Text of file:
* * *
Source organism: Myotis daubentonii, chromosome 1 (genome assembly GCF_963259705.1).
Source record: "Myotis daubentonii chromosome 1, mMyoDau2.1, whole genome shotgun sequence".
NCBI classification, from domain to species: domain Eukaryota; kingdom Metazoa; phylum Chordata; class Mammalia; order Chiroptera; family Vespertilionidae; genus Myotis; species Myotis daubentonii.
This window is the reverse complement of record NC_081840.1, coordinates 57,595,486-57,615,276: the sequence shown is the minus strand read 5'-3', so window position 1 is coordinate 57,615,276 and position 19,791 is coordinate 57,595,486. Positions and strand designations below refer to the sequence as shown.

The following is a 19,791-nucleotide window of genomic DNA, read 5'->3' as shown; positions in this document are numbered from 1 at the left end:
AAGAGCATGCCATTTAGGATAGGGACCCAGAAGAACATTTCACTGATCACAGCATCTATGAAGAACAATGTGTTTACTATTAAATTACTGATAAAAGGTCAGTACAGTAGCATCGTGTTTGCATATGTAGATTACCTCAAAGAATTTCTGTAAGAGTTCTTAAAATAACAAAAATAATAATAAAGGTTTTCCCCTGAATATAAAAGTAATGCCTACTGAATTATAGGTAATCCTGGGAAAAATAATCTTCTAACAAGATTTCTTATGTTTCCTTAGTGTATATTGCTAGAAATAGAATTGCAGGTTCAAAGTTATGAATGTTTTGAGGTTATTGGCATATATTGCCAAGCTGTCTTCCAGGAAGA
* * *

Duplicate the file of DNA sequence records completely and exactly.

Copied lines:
Source organism: Myotis daubentonii, chromosome 1 (genome assembly GCF_963259705.1).
Source record: "Myotis daubentonii chromosome 1, mMyoDau2.1, whole genome shotgun sequence".
NCBI classification, from domain to species: domain Eukaryota; kingdom Metazoa; phylum Chordata; class Mammalia; order Chiroptera; family Vespertilionidae; genus Myotis; species Myotis daubentonii.
This window is the reverse complement of record NC_081840.1, coordinates 57,595,486-57,615,276: the sequence shown is the minus strand read 5'-3', so window position 1 is coordinate 57,615,276 and position 19,791 is coordinate 57,595,486. Positions and strand designations below refer to the sequence as shown.

The following is a 19,791-nucleotide window of genomic DNA, read 5'->3' as shown; positions in this document are numbered from 1 at the left end:
AAGAGCATGCCATTTAGGATAGGGACCCAGAAGAACATTTCACTGATCACAGCATCTATGAAGAACAATGTGTTTACTATTAAATTACTGATAAAAGGTCAGTACAGTAGCATCGTGTTTGCATATGTAGATTACCTCAAAGAATTTCTGTAAGAGTTCTTAAAATAACAAAAATAATAATAAAGGTTTTCCCCTGAATATAAAAGTAATGCCTACTGAATTATAGGTAATCCTGGGAAAAATAATCTTCTAACAAGATTTCTTATGTTTCCTTAGTGTATATTGCTAGAAATAGAATTGCAGGTTCAAAGTTATGAATGTTTTGAGGTTATTGGCATATATTGCCAAGCTGTCTTCCAGGAAGA